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We spoke to the only person who was still playing Babylon’s Fall last week

"It may not be a good experience, but it’s certainly unique."

Square Enix and Platinum Games’ troubled action RPG Babylon’s Fall sank to a concurrent PC player count of just one when the clock struck midnight BST on Wednesday last week, despite only launching a little over two months ago. It's a dire state of affairs for a multiplayer-focused online service game, but what exactly is it like to play a game like this on your own? Well, we found the lone warrior keeping Babylon's Fall alive, and sat down to have a chinwag with him about the appeal of the game, and exactly what they were up to when they found themselves the only living inhabitant in its Tower of Babel.

It wasn’t entirely surprising to find out that the individual drawn to virtually abandoned games would work in the field in some way. Dashiell Wood, who writes for esports site Gfinity in the UK, popped his hand up on Twitter over the weekend to claim the honour of being Babylon’s Fall’s most dedicated player when the game’s exceedingly low player counts came to light.

Wood quickly took to heart the title of “Square’s bravest soldier” bestowed upon him by one commenter, even briefly changing his Twitter profile to read “World’s only Babylon’s Fall player, 00:00, 04/05/22”. Top lad. He must've been having a snooze yesterday at 1am though, because nobody was playing Babylon's Fall then, according to Steam Charts. Here's what Wood had to say about his new-found status:

RPS: What’s the appeal of Babylon’s Fall – is there something about the game you really enjoy?

DW: I suppose the appeal is in its unpopularity. Despite being an MMO, no one is really talking about it and I don’t imagine many people have even played it. When you factor in the fact that you can finish the vast majority of the game’s content solo, there’s something appealing about being one of the few people to experience it. It may not be a good experience, but it’s certainly unique.

RPS: Can you remember what you were doing in the game when you were the only active player last week?

DW: I was about to go to bed but just wanted to log on and check out the new Nier collaboration items in the in-game store. Unfortunately, the hub world isn’t particularly well designed, so most of the time I was just following an online guide to actually find the store’s location.

RPS: Do you think those kinds of issues contribute to the game's lack of active players?

DW: Not really, I think the foundations of a decent online game are there. For me the biggest problem is the visuals. Everything has this grimy, muddy brown filter to it. When you look at the screenshots on the store page or see gameplay in trailers, the last thing you think is “oh wow, this looks like a game I want to play”. They’ve tried to implement a few patches to mitigate it, but the graphics still look pretty dismal and I imagine it’s a huge turn-off for a lot of potential players.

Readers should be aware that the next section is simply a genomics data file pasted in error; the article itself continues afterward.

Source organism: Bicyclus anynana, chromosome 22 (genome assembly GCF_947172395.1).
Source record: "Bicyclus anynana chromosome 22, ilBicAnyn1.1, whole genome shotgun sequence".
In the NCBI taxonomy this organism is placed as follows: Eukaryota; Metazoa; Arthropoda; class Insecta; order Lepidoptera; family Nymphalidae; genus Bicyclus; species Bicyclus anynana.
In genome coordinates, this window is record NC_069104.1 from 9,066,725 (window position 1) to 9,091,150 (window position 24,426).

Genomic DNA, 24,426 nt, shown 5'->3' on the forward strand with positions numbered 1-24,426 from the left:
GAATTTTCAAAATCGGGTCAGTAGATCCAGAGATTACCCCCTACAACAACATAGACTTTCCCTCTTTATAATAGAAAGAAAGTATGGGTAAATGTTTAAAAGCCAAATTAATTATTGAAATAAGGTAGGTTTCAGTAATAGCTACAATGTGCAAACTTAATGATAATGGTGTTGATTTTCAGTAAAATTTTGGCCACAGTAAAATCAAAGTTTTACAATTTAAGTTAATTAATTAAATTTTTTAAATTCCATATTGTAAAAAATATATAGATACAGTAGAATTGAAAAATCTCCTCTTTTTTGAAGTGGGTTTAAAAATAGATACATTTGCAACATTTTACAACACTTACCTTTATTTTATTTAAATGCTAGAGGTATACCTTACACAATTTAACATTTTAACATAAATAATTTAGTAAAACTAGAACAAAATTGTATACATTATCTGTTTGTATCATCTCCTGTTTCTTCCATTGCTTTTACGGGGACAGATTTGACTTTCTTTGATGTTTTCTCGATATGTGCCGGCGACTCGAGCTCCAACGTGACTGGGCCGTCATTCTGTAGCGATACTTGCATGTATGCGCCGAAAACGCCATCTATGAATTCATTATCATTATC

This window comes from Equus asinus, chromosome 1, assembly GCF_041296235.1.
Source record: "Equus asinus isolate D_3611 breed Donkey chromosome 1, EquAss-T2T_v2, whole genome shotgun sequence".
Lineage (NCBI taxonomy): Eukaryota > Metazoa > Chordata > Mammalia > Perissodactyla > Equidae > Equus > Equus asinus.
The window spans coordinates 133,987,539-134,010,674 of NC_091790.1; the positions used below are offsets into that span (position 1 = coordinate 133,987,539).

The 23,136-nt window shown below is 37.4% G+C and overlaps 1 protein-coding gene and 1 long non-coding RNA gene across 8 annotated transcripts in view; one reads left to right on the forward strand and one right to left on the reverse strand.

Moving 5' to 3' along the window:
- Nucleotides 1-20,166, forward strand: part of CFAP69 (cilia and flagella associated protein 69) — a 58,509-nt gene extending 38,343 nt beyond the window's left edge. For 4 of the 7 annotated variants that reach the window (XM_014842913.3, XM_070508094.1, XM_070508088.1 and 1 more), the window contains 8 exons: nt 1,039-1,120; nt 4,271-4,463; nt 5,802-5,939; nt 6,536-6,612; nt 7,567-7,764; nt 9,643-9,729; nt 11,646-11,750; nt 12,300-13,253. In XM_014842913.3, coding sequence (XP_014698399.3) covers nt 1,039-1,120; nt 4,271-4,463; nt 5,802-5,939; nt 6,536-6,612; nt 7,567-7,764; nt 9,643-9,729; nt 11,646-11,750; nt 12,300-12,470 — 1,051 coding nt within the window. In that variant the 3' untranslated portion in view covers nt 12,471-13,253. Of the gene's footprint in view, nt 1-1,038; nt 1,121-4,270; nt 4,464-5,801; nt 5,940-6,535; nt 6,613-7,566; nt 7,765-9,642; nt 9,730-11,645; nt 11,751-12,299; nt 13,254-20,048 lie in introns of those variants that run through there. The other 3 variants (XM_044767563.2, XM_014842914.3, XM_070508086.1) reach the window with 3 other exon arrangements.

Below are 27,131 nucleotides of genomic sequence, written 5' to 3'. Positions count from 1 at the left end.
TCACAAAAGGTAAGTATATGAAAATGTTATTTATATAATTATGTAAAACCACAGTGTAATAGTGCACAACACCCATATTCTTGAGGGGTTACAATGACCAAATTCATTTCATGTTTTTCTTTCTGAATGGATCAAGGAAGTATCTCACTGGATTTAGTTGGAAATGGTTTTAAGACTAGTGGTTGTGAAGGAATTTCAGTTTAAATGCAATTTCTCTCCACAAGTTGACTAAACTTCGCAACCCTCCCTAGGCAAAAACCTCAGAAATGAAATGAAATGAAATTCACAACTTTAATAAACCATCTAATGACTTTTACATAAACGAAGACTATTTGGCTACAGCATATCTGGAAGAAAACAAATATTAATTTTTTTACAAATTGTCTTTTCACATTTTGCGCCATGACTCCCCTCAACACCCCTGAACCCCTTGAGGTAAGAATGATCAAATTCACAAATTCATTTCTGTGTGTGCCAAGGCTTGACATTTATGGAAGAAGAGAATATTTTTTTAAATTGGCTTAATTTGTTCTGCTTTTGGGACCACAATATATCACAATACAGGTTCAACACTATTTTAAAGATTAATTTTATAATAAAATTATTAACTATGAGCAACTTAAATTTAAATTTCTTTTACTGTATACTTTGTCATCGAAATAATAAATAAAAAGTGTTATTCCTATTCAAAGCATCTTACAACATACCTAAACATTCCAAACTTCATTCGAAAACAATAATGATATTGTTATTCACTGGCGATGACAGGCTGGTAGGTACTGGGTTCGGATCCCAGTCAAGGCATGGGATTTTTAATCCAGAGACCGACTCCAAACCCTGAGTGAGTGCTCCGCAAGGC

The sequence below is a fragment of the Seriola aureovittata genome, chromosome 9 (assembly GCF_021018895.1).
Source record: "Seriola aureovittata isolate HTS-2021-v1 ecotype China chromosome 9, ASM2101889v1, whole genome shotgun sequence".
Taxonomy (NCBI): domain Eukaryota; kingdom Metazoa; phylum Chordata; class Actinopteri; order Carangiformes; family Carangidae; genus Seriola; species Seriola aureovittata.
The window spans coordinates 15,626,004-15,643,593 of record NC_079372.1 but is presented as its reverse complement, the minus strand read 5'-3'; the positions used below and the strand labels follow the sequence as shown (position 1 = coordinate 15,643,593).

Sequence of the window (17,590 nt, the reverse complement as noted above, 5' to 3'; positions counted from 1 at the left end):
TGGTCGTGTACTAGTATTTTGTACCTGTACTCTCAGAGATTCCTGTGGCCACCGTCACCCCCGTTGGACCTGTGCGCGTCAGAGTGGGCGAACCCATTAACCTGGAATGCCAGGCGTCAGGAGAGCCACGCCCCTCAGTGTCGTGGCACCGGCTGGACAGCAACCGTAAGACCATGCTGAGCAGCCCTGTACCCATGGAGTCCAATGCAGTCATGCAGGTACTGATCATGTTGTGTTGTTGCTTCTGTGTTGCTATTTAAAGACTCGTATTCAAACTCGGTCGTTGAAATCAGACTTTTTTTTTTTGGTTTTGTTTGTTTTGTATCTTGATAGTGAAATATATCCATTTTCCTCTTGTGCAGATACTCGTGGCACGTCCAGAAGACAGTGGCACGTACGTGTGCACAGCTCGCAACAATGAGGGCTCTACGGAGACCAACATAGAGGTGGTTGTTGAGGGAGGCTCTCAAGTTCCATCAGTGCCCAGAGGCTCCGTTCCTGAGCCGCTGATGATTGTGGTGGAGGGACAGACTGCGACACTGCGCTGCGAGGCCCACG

RPS: Do you think you'll carry on playing Babylon's Fall? Could Platinum and Square Enix do anything with season two to add to those decent foundations?

DW: I’ve managed to finish both Balan Wonderworld and Left Alive, so I don’t intend to stop Babylon’s Fall anytime soon - at least not until I’ve got through the story content.

In terms of updates, I guess the best thing they could do is finally fix the visuals. Removing that filter would be a small, and presumably cheap, change that would do the game a world of good.

RPS: So you like underdog games? Is there any other little-loved live service game you think might appeal in the future?

DW: Not really. Maybe that’s what makes Babylon's Fall so appealing to me, there’s never been an AAA live service title to fly under the radar like this. Even the likes of Battleborn or Lawbreakers had a few weeks in the limelight.

Reactions to Babylon’s Fall at launch in March were a mixed bag, and it racked up a similar amount of positive and negative Steam reviews. Like Dashiell, reviewers thought the visuals weren’t up to snuff – one even said it “looks like a PS2 game” but cost as much as Elden Ring. Square Enix and Platinum Games ran a survey a few weeks after Babylon’s Fall hit Steam to ask what players thought of its graphics, so at least they took the criticism seriously. Enough that they took to Twitter not long after that to insist the game wasn’t “in danger”.

Ed was more complimentary about the graphics, although he called Platinum Games’ latest a “live disservice” in his Babylon’s Fall review. “The game hits you with the occasional stunning oil-painting backdrop, draws you in with the story for a split second,” he said. “Sometimes the bosses are super cool, or you'll do an awesome last minute dodge and you'll feel unstoppable. Somewhere, deep down, there's a sliver of the fantastic Platinum. But it's mired in what it thinks makes a live service game tick and loses itself as a result.”


Babylon’s Fall is on Steam for £60/$60/€70, but there’s a free demo if you want to try to take Dashiell’s crown as the lone active player when he’s busy with other things. Someone has to keep the Tower of Babel open.

About the Author

CJ Wheeler avatar

CJ Wheeler

News Reporter

CJ used to write about steam locomotives but now covers Steam instead. Likes visual novels, most things with dungeons and/or crawling, and any shooter with a suitably chunky shotgun. He’s from Yorkshire, which means he’s legally obliged to enjoy a cup of tea and a nice sit down.

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